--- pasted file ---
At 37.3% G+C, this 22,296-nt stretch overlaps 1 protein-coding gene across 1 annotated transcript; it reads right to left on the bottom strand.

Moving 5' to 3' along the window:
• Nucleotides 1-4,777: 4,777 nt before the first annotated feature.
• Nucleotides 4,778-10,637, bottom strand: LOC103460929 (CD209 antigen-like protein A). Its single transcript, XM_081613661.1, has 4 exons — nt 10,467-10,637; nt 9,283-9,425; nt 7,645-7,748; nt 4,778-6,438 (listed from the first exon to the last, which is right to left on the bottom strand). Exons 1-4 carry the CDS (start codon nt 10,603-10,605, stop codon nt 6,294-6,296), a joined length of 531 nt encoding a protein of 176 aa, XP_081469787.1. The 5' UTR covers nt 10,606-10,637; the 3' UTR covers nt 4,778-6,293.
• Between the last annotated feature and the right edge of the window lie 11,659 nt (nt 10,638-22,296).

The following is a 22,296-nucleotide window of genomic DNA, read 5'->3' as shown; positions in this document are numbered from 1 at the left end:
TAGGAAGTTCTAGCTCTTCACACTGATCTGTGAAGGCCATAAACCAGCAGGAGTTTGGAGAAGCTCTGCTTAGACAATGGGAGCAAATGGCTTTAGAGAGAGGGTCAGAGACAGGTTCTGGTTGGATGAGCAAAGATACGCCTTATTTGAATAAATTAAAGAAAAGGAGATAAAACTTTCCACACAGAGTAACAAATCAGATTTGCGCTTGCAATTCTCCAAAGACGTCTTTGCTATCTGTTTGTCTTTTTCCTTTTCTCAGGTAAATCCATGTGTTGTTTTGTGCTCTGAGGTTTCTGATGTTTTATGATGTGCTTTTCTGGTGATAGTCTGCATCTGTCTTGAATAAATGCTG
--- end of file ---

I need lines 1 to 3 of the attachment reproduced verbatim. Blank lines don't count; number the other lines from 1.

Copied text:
At 37.3% G+C, this 22,296-nt stretch overlaps 1 protein-coding gene across 1 annotated transcript; it reads right to left on the bottom strand.

Moving 5' to 3' along the window:
• Nucleotides 1-4,777: 4,777 nt before the first annotated feature.